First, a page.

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The impact of volunteering on kids

So like any good father, it was my duty to offer unique experiences to my son during a holiday break.  I could never have planned the impact this experience would have. I made sure the alarm was extra loud at 5:10am.  I made plenty of noise as I got myself ready singing loudly and off […]

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So like any good father, it was my duty to offer unique experiences to my son during a holiday break.  I could never have planned the impact this experience would have.

I made sure the alarm was extra loud at 5:10am.  I made plenty of noise as I got myself ready singing loudly and off key to the best 80’s hits.  “We built this city, we built this city out of Rock and Rolllllll!”  It did not stop at 5:25 when I went in to his room, flicked on the light, and said its time to go.  All I asked for was some relatively clean clothes, and that he put on deodorant and brush his teeth.

Today we were volunteering to serve those in need at the local food pantry.  We had to be there at 6am and had an hour to get a hot breakfast together for about 100 people, many coming from a shelter.  We worked with about six of the nicest ladies who were all grandmothers and thought it was a treat when I would bring my son, Jacob.  Jacob would drag his feet and act like he was too tired to be there, but these ladies had no inkling to listen or give credence to such an act.  In no time, Jacob was smiling and whistling while he worked.

Jacob was a typical thirteen year old.  More interested in video games and Legos than anything else.  His diet consisted of the four main food groups: Pizza, chicken nuggets, hamburgers, and sweets.  He took pride in preparing grits, because his Grannie taught him how to keep them from burning and sticking to the pot.  However, he had no interest in eating them, nor the eggs, or the bacon (who doesn’t like bacon).  He did like the variety of doughnuts we offered.  That was the station he worked when the serving began.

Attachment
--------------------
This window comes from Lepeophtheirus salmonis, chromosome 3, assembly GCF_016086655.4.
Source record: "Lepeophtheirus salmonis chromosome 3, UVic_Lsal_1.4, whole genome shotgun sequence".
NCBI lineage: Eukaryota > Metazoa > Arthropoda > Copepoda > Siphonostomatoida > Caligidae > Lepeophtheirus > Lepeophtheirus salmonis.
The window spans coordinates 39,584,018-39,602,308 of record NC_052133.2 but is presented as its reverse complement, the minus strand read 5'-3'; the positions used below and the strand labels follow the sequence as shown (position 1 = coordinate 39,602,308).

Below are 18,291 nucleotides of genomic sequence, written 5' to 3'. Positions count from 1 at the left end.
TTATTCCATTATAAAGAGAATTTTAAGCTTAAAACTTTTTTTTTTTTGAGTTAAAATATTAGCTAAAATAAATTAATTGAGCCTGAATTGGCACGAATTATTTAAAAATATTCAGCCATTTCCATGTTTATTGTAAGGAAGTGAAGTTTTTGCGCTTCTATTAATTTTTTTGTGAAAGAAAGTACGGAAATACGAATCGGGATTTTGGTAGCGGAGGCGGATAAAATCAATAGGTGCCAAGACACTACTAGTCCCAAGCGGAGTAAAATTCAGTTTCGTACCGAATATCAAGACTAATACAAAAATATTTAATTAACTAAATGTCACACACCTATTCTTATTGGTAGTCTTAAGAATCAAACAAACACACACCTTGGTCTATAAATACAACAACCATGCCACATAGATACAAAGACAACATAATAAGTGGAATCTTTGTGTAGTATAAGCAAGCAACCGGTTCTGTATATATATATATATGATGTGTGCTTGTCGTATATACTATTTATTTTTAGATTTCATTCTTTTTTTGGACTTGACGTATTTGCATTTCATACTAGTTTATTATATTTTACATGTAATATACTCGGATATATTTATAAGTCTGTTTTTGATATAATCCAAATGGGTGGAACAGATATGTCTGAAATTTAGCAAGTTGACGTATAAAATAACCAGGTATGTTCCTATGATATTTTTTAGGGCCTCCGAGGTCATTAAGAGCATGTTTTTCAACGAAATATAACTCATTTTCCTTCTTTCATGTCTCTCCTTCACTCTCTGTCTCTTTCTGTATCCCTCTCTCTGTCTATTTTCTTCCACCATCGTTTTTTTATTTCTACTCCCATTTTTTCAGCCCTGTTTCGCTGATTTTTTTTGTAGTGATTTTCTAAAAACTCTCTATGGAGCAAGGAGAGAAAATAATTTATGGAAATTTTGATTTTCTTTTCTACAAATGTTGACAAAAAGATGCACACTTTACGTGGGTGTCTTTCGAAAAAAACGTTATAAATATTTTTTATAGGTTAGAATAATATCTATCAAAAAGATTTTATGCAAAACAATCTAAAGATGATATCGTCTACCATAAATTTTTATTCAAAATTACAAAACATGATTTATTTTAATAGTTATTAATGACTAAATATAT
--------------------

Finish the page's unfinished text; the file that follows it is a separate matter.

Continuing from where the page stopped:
He diligently served each guest half of these oversized doughnuts, but then a very special guest came through.  This one really stood out from the diversity of the crowd.  He could not have been more than 9, and like Jacob he was there with his Dad.  It was at this moment, that all those things I had told him for years sank in.  That he was lucky, that the people we serve are not any different than us, and that we have so much to be thankful for.  I could see his mind working and wondering.

From that point on Jacob was clearly affected by this volunteer experience. Fortunately it was towards the end of the morning. Jacob was very quiet.  We would always go get pancakes after early morning projects . The time spent eating the pancakes was usually salted with a negotiation for us to go and get some toy.  Not this morning.  This morning he wanted to understand how that little boy was in the line.  He asked if we could get a toy and take it back to him.

For the rest of the morning and every so often, my son and I discuss the situations that caused the boy to be in that line.  Jacob is much more aware of how lucky he is, and we discuss why we volunteer and serve with more enthusiasm.  Now there is less grunting when the alarm goes off really early in the morning.  He still won’t sing the 80’s hits with me.

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